In England, especially between 1758 and about 1790, the so-called Martin’s Margins became popular. London optician Benjamin Martin (1704-1782) developed Visual Glasses in 1756 in an attempt to reduce the supposed damage to the eyes from excessive light. The aperture of the lenses was reduced by a horn annulus placed inside the ordinary sized frame.
Bifocals or split lenses were improvised most likely in London after the 1760’s by Benjamin Franklin (1706-1790). They were made by halving lenses of differing powers and positioning the segments together with a straight line across the middle. The upper portion was ground for distance vision while the lower portion was ground for the near vision. He was certainly wearing them and able to order them from local opticians by the mid 1780’s. Franklin wrote to London philanthropist George Whatley in May 1785, "as I wear my own glasses constantly, I have only to move my eyes up or down, as I want to see distinctly far or near, the proper glasses being always ready." Franklin’s split lens bifocal was the first "no-jump" bifocal, one hundred years ahead of its time, because the distant optical center, the near optical center, and the combined optical center were all at the same point.
As the 19th Century came to a close, more and more people wore their eyeglasses everyday. A popular style of inexpensive, everyday spectacles was the pince-nez. French for "pinch nose," the pince-nez was first developed in France circa 1840 and began to be imported to America after the 1850s.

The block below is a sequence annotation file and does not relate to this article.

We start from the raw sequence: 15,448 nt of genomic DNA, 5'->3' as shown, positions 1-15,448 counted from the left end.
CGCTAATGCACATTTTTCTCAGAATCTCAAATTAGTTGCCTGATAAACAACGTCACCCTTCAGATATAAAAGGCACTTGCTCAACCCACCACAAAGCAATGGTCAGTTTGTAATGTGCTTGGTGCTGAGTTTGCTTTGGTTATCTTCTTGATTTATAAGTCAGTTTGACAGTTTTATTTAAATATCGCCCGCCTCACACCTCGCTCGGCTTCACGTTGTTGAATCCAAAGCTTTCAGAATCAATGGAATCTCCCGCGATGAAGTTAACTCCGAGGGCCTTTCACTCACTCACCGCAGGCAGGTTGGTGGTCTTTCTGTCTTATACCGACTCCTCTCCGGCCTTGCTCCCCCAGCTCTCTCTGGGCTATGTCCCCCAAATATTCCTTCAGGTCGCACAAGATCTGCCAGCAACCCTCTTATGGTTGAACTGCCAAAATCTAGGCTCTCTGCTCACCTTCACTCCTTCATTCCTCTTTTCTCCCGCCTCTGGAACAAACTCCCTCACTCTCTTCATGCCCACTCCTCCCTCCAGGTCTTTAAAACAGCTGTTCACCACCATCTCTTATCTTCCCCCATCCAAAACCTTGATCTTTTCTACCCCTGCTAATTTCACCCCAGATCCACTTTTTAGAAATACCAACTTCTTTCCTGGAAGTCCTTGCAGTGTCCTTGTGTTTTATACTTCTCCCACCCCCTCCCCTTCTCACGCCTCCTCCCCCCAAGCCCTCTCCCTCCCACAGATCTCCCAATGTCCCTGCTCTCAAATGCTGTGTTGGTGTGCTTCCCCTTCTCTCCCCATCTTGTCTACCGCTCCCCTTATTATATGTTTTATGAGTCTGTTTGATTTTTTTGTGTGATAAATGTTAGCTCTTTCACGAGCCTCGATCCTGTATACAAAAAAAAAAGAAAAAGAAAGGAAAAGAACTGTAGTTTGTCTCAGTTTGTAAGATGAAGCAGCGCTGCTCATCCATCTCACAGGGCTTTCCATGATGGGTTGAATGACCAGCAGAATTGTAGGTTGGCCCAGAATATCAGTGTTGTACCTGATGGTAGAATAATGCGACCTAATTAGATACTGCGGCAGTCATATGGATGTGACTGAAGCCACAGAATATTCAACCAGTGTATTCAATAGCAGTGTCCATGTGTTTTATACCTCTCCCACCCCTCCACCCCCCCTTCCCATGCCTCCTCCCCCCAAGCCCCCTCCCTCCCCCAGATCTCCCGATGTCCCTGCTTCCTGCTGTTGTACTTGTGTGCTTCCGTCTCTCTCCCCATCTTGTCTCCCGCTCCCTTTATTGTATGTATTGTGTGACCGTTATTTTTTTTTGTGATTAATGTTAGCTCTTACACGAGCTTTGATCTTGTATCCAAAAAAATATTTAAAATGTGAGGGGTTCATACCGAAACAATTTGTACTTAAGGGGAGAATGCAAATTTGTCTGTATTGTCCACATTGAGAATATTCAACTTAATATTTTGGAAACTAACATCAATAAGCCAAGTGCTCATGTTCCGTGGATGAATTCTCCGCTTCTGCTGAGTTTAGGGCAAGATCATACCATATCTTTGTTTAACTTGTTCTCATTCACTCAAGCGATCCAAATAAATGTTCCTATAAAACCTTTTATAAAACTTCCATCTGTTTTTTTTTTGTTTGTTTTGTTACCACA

Pince-nez have no temples, but are fit snugly on the bridge of the nose. Pince- nez could be uncomfortable to wear and broke often from falling of the nose. The popularity of pince-nez was helped by political figures such as U.S. Presidents Teddy Roosevelt and Calvin Coolidge who wore them regularly.
Although pince-nez were still widely popular in the 1920s, they began to be seen as stuffy and old-fashioned. A Hollywood actor named Harold Lloyd was known for wearing tortoiseshell spectacles with large, round lenses. His photos and Hollywood movies started a fashion craze for temple spectacles.
In the 1930s sunglasses became popular for the first time. Sir William Crookes of England created a lens capable of absorbing both ultraviolet and infrared light. Further advances in sunglass design were accomplished in order to meet the needs of military pilots in World War II (1939 - 1945). As a result, manufacturers began to market sunglasses that were both practical and fashionable.
By the 1940s, advances in the manufacture of plastics made a large variety of spectacles available in every color of the rainbow. Women wore frames characterized by an upsweep on the top rim, a style that was very popular until the end of the 1950s, while men tended to sport gold wire frames.
By the latter half of the 20th century, spectacles were considered part of a person's wardrobe. More and more celebrities were influencing spectacle fashion, for example, in the 1970s Jacqueline Kennedy Onassis helped to popularize oversized lenses.